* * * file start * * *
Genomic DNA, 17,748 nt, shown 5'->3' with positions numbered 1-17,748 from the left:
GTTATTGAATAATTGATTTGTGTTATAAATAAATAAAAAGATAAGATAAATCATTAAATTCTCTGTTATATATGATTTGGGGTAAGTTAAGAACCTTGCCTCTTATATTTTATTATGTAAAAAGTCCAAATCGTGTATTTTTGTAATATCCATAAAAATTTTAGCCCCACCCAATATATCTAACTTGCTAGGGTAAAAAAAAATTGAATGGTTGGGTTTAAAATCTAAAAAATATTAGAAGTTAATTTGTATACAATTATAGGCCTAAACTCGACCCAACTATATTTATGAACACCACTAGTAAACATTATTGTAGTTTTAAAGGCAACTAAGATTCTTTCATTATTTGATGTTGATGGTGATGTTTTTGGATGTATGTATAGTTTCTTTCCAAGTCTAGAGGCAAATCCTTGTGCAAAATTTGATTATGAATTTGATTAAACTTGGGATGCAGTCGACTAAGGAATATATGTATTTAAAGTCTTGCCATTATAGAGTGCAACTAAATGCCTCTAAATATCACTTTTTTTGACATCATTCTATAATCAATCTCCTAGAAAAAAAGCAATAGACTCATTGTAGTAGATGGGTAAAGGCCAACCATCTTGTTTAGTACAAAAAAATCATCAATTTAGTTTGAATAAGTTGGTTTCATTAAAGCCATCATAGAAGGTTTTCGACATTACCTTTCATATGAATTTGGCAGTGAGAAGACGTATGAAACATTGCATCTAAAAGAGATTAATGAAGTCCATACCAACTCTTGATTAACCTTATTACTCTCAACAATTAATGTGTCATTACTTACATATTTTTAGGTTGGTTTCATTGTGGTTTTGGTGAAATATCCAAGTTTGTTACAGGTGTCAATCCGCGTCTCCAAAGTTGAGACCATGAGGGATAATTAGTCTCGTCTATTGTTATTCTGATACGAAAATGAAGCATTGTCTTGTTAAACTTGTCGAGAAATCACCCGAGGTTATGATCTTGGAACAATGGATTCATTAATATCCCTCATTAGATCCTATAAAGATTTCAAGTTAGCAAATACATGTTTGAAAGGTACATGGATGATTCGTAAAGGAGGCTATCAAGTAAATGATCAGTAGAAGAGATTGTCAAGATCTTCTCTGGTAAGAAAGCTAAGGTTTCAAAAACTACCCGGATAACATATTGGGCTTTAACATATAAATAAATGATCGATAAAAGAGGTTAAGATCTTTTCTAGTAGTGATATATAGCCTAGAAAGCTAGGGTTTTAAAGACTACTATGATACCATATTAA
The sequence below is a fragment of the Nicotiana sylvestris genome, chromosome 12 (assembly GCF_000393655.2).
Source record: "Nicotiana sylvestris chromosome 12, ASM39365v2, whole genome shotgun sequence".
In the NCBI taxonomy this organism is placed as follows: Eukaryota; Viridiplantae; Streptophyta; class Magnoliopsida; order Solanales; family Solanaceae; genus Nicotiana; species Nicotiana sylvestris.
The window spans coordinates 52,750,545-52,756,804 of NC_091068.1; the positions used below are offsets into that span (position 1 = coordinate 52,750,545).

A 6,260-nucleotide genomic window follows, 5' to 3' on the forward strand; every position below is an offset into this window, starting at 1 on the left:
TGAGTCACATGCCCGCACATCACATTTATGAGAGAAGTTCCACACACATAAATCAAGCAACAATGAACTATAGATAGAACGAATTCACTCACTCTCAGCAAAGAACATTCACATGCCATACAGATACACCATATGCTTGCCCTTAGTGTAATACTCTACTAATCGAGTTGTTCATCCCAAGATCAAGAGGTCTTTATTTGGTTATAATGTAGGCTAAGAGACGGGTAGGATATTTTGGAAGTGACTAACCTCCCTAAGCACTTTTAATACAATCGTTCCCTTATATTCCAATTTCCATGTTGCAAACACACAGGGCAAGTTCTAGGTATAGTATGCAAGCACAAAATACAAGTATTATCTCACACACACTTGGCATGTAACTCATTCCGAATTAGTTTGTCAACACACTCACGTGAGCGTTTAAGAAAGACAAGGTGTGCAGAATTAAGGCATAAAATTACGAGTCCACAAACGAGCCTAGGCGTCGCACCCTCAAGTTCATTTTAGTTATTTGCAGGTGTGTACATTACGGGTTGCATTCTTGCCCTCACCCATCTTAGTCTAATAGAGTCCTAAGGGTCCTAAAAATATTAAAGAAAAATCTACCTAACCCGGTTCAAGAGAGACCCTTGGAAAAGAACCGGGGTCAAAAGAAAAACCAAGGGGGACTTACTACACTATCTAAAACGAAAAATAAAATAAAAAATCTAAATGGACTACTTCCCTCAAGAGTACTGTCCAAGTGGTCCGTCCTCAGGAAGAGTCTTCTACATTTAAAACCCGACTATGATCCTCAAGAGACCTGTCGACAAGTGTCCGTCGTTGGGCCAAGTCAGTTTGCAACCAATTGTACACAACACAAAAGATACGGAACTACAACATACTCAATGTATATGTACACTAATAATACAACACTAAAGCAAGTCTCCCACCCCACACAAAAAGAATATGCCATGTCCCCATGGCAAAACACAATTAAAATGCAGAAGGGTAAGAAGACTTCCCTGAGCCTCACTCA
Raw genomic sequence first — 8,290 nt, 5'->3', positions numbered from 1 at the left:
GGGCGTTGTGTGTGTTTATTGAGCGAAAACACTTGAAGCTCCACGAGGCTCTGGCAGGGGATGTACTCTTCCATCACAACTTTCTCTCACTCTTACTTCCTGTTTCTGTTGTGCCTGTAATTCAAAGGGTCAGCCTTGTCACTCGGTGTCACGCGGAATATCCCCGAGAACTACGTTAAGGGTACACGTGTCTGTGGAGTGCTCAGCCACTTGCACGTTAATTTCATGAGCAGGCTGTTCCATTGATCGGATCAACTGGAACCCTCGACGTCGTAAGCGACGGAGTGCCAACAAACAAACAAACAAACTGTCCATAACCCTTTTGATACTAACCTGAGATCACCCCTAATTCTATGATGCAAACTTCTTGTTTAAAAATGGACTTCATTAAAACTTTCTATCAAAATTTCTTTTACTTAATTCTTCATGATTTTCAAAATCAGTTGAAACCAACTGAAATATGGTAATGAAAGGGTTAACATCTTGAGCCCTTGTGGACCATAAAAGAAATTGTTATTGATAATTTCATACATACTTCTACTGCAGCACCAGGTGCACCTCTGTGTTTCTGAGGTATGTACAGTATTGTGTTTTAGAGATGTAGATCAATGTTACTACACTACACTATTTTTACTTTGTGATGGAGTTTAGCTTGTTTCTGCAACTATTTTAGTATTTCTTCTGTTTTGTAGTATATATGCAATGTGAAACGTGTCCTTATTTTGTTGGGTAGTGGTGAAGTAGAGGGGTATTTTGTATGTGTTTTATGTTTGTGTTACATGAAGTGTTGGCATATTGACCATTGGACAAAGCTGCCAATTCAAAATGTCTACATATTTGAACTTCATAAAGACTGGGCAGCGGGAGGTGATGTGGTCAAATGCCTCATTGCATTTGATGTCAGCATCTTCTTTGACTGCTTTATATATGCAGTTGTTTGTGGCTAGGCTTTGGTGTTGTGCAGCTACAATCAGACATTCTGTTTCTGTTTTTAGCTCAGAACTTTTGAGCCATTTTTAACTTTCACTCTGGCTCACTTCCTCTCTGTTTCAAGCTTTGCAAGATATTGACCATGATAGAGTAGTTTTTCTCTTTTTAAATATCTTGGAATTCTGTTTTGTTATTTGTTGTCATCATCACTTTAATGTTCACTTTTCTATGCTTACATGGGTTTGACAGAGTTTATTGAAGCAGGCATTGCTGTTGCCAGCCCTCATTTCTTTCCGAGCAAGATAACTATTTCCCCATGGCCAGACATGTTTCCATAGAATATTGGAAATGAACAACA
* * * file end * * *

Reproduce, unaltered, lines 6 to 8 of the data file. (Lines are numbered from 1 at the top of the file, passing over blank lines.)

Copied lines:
The window spans coordinates 52,750,545-52,756,804 of NC_091068.1; the positions used below are offsets into that span (position 1 = coordinate 52,750,545).

A 6,260-nucleotide genomic window follows, 5' to 3' on the forward strand; every position below is an offset into this window, starting at 1 on the left:
TGAGTCACATGCCCGCACATCACATTTATGAGAGAAGTTCCACACACATAAATCAAGCAACAATGAACTATAGATAGAACGAATTCACTCACTCTCAGCAAAGAACATTCACATGCCATACAGATACACCATATGCTTGCCCTTAGTGTAATACTCTACTAATCGAGTTGTTCATCCCAAGATCAAGAGGTCTTTATTTGGTTATAATGTAGGCTAAGAGACGGGTAGGATATTTTGGAAGTGACTAACCTCCCTAAGCACTTTTAATACAATCGTTCCCTTATATTCCAATTTCCATGTTGCAAACACACAGGGCAAGTTCTAGGTATAGTATGCAAGCACAAAATACAAGTATTATCTCACACACACTTGGCATGTAACTCATTCCGAATTAGTTTGTCAACACACTCACGTGAGCGTTTAAGAAAGACAAGGTGTGCAGAATTAAGGCATAAAATTACGAGTCCACAAACGAGCCTAGGCGTCGCACCCTCAAGTTCATTTTAGTTATTTGCAGGTGTGTACATTACGGGTTGCATTCTTGCCCTCACCCATCTTAGTCTAATAGAGTCCTAAGGGTCCTAAAAATATTAAAGAAAAATCTACCTAACCCGGTTCAAGAGAGACCCTTGGAAAAGAACCGGGGTCAAAAGAAAAACCAAGGGGGACTTACTACACTATCTAAAACGAAAAATAAAATAAAAAATCTAAATGGACTACTTCCCTCAAGAGTACTGTCCAAGTGGTCCGTCCTCAGGAAGAGTCTTCTACATTTAAAACCCGACTATGATCCTCAAGAGACCTGTCGACAAGTGTCCGTCGTTGGGCCAAGTCAGTTTGCAACCAATTGTACACAACACAAAAGATACGGAACTACAACATACTCAATGTATATGTACACTAATAATACAACACTAAAGCAAGTCTCCCACCCCACACAAAAAGAATATGCCATGTCCCCATGGCAAAACACAATTAAAATGCAGAAGGGTAAGAAGACTTCCCTGAGCCTCACTCA